So getting the number of Americans whose communications have been collected in the first place is the prerequisite to doing real oversight on this law and doing our job at a time when it is being reauthorized and the American people want both security and liberty and understand that the two are not mutually exclusive. So, Director Clapper then suggested reviewing the classified number of targets that were later determined to be located in the United States. But the question has never been about the targets of section 702, although the mistaken targeting of Americans and the people in our country is another serious question.
The question that Democrats and Republicans have been asking is about how many Americans are being swept up by a program that, according to the law, is supposed to only target foreigners overseas. So let me repeat that. That’s what the law says. The Foreign Intelligence Surveillance Act says that the targets are supposed to be foreigners overseas. And Democrats and Republicans want to know how many law-abiding Americans who might reside in Alaska or Oregon or anywhere else are getting swept up in these searches. So this bipartisan coalition has kept asking.
Wyden goes on to explain how many in the intelligence community are misleading the public on how broad the powers and searches under Section 702 really are. He even highlights the claims that some have made that anyone against 702 must be part of a "bad guy caucus." But the issue is that, as currently used, Section 702 can and likely is being used to broadly conduct warrantless surveillance on Americans:
I’ve heard my colleagues on the other side talk frequently. Well, you know, if law-abiding Americans are having their communications swept up, we shouldn’t get all concerned about that because this array of Americans’ communications is being minimized, and somehow that means that it’s not getting out. It’s being hidden. That’s not what necessarily happens.
To begin with, all that collection does not stay at the National Security Agency. All the e-mails collected through the PRISM component of section 702 go to several other agencies, including the C.I.A. and the F.B.I. Then you have those three agencies in particular authorized to conduct searches through all the data for communications that are to, from, or about Americans. Look for an American’s name, telephone number, e-mail address, even a key word or phrase. They can do that without any warrant. There doesn’t have to be even a suspicion, even a suspicion that an American is engaged in any kind of wrongdoing.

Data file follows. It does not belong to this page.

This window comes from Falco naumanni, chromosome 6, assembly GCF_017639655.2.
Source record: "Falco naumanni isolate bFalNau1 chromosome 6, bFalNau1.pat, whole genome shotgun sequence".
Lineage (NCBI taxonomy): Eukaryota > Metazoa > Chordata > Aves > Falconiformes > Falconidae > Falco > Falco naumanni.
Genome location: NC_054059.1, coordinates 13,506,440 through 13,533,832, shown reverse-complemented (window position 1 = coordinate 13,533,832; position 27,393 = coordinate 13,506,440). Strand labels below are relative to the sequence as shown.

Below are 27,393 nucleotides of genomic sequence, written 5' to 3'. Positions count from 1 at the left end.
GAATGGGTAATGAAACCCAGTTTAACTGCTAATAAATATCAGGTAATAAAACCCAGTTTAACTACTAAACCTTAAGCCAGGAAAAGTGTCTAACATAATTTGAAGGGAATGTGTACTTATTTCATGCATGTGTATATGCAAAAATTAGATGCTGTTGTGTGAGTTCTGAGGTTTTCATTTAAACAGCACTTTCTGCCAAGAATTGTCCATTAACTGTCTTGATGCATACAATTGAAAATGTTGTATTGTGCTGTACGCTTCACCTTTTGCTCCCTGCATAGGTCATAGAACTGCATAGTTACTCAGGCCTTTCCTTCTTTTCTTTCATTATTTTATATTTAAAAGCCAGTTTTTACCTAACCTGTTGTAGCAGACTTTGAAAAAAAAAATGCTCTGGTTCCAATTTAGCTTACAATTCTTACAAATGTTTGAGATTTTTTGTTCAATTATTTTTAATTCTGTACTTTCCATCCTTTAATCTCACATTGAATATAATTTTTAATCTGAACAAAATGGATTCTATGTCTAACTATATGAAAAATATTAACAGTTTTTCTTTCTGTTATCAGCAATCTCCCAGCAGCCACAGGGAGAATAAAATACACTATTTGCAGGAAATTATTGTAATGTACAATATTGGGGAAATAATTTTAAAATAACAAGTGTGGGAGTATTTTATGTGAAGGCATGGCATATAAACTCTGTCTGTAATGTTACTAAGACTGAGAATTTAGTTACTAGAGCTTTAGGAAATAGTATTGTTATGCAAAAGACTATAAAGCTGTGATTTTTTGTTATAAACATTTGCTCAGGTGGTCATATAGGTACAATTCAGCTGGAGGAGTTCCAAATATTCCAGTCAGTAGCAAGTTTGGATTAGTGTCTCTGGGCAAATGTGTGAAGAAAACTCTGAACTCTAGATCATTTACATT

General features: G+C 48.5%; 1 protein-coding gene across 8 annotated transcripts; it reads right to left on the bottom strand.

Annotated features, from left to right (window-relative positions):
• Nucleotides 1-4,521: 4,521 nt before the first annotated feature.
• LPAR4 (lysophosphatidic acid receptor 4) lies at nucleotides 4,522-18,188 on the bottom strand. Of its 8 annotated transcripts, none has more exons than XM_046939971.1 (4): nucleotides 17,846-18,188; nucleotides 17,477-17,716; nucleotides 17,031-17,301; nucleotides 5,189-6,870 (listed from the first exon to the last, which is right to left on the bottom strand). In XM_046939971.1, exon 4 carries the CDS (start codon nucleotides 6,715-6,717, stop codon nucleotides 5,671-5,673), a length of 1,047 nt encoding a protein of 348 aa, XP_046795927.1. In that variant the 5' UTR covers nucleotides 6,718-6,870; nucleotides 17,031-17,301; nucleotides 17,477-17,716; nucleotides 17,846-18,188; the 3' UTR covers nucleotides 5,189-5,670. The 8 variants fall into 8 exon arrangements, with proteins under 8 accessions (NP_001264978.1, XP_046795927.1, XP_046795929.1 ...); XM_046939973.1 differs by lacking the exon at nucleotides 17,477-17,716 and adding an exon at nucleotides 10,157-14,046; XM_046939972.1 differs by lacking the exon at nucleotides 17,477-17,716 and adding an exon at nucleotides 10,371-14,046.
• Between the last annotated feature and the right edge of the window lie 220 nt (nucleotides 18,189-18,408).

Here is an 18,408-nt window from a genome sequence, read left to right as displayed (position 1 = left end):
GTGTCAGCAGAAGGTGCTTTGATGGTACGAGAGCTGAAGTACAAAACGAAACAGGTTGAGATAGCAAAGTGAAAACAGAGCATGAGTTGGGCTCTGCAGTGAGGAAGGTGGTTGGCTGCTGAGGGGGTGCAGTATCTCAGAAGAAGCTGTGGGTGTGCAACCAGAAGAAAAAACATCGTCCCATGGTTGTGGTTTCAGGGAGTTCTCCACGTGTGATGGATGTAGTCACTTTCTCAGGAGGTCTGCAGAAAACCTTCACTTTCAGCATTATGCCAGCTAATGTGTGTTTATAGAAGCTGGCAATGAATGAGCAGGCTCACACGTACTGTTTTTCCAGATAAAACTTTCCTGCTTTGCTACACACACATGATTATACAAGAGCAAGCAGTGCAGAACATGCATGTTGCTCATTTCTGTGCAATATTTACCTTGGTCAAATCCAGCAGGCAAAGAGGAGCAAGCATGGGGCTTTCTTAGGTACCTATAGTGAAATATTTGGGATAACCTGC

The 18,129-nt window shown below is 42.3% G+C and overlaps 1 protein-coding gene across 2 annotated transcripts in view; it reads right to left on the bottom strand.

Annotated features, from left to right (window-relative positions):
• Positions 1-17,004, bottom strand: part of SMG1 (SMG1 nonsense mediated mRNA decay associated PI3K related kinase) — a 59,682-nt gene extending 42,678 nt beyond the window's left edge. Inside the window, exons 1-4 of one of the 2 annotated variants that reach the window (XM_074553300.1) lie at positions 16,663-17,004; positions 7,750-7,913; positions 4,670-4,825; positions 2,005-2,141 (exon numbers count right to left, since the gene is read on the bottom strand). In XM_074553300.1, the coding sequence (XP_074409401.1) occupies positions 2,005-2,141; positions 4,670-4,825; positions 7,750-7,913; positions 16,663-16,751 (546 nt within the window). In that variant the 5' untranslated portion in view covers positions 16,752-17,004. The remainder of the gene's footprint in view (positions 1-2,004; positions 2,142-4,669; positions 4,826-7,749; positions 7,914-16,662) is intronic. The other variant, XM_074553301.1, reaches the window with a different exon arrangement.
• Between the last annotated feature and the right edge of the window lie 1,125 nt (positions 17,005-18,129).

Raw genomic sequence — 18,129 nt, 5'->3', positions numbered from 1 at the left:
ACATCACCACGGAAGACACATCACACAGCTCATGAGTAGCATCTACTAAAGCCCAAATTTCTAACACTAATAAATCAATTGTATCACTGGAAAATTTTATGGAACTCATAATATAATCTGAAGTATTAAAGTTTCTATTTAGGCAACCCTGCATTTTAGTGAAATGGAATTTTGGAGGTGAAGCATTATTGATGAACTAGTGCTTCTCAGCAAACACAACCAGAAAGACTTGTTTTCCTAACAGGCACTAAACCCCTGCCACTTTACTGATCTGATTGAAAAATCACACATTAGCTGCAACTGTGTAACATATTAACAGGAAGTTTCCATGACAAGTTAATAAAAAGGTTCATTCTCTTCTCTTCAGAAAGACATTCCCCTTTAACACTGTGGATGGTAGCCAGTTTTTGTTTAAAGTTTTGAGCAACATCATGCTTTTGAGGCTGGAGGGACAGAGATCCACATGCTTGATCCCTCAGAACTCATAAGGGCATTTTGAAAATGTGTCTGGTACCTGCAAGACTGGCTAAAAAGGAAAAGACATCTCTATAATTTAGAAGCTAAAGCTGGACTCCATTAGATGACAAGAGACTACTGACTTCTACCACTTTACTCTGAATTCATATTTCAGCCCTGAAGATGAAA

The F.B.I.’s authorities are even broader. The F.B.I. can also conduct searches for communications that are to, from, or about an American to seek evidence of a crime. Unlike the National Security Agency and the Central Intelligence Agency, the F.B.I. doesn’t even report how many searches for Americans it’s conducting. Moreover, neither the F.B.I. Nor the C.I.A. Reports on the number of searches for Americans it conducts using metadata collected under section 702.
Now, the authority to conduct searches for Americans’ communications in section 702 data is new. Before 2011, the FISA court prohibited, prohibited queries for U.S. persons. I’m going to repeat that: Under the Bush Administration and the first two years of the Obama Administration, it was not possible to conduct these back-door, warrantless searches of law-abiding Americans. Then the Obama Administration sought to change the rules and obtained authority to conduct them.
In April, 2014, the Director of National Intelligence in response to questions from myself and Senator Mark Udall publicly acknowledged these warrantless searches, and my June, the House voted overwhelmingly to prohibit them. That prohibition didn’t become law, but I can tell you it’s sure going to be considered in the context of this reauthorization, and the House voted overwhelmingly, overwhelmingly to prohibit these warrantless searches. So the question really is what exactly is the privacy impact of these warrantless searches for Americans?
There's a lot more in the speech as well, but this post is getting to be long enough. Unfortunately, of course, the speech will get little attention. It's not the exciting sort of political football that cable news likes to cover. There's no partisan horse race element to it. It's just the kind of thing that impacts the basic Constitutional rights of all Americans. And, apparently, only a few people actually seem to care about it -- and none of them seem to be in roles where they can stop this kind of 4th Amendment violation from happening again.
* Clapper, astoundingly, was never fired or otherwise punished for lying to Congress, and only left at the beginning of this year with the change in administrations.